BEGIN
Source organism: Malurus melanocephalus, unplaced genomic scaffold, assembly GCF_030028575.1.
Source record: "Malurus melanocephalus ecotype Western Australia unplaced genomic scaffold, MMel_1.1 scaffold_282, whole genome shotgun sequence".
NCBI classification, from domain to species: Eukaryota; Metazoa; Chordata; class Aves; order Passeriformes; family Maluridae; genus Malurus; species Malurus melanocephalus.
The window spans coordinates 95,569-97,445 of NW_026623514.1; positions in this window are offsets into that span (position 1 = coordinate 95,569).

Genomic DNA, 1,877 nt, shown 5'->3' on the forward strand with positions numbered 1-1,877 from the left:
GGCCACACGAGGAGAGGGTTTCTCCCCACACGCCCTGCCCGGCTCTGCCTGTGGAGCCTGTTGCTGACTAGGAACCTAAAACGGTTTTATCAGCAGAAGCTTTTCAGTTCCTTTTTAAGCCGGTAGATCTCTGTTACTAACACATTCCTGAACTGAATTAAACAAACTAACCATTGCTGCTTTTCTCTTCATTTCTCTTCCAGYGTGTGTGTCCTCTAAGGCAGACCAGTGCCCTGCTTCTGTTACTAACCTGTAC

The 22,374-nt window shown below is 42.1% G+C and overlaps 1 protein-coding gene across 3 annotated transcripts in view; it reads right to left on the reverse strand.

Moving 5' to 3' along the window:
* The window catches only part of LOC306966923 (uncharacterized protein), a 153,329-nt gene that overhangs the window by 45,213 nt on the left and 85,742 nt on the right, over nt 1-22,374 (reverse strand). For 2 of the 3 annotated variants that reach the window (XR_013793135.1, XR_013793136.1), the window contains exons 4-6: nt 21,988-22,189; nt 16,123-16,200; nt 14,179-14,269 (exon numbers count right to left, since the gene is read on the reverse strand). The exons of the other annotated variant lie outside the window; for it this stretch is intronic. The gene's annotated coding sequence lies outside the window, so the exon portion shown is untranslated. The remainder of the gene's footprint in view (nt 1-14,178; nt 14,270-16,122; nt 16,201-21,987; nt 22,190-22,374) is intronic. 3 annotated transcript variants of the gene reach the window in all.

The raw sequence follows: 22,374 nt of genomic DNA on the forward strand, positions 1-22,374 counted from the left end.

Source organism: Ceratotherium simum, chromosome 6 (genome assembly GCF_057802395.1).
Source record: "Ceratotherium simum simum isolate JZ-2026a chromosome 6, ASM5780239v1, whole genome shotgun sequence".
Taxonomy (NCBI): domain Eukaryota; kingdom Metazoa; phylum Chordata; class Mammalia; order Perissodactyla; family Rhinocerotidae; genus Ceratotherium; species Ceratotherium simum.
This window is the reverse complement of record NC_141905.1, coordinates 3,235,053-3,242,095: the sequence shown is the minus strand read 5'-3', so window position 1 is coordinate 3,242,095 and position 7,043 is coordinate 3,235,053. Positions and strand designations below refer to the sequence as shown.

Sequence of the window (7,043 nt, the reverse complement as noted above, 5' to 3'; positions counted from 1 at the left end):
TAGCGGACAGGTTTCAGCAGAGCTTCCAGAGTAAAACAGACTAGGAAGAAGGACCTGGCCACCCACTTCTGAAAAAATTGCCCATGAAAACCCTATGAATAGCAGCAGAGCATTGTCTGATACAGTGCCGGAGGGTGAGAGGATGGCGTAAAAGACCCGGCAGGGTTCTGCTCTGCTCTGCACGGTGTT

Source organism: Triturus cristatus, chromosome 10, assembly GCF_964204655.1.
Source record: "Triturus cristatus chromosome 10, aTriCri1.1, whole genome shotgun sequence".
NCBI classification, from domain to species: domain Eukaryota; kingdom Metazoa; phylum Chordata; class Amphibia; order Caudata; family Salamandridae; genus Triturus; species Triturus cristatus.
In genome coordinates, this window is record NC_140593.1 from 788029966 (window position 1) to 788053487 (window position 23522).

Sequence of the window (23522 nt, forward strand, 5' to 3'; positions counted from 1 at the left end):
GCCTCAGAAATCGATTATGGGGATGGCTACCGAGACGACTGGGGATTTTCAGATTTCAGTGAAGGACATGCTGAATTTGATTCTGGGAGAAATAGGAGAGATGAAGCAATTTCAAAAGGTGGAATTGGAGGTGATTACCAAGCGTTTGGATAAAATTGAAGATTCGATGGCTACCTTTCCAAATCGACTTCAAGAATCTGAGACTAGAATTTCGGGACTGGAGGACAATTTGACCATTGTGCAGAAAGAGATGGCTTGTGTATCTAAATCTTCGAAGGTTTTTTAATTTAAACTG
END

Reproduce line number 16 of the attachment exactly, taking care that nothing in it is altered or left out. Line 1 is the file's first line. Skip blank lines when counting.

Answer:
TAGCGGACAGGTTTCAGCAGAGCTTCCAGAGTAAAACAGACTAGGAAGAAGGACCTGGCCACCCACTTCTGAAAAAATTGCCCATGAAAACCCTATGAATAGCAGCAGAGCATTGTCTGATACAGTGCCGGAGGGTGAGAGGATGGCGTAAAAGACCCGGCAGGGTTCTGCTCTGCTCTGCACGGTGTT